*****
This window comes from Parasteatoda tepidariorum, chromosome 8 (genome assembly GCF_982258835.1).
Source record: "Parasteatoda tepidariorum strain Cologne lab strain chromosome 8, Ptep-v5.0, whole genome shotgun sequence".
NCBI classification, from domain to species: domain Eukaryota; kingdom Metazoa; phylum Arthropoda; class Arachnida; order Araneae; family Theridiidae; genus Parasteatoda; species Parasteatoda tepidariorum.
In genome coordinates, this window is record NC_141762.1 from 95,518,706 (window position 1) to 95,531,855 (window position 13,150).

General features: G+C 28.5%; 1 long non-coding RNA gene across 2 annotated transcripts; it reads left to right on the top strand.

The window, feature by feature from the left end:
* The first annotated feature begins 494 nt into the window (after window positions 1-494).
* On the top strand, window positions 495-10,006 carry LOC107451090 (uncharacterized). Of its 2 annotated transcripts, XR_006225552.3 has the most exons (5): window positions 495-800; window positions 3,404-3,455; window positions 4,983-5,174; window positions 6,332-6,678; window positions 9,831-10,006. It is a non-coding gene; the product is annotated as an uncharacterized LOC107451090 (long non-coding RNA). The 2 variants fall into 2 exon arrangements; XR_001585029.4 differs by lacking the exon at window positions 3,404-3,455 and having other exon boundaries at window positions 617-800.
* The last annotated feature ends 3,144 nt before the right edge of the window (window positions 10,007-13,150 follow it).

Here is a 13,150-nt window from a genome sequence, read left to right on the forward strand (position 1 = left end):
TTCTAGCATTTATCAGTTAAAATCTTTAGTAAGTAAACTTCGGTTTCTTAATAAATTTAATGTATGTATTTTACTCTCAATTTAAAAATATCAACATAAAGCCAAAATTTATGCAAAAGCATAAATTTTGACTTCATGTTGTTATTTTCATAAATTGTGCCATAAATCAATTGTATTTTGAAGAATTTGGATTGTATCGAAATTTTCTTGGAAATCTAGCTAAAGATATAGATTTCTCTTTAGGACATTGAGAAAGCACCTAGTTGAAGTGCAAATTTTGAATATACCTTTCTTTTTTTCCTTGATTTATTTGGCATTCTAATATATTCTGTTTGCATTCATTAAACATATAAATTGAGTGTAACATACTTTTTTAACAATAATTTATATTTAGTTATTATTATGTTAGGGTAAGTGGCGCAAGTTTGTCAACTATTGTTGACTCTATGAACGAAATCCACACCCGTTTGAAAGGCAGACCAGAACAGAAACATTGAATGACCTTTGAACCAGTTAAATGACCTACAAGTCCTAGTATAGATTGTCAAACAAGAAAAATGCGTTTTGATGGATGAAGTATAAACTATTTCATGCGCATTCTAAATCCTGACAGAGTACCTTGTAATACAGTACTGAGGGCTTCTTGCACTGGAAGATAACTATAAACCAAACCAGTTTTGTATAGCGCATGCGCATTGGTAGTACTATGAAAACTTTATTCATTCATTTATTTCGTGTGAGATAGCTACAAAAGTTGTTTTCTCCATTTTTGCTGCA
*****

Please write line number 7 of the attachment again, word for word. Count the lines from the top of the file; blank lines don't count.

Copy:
* The first annotated feature begins 494 nt into the window (after window positions 1-494).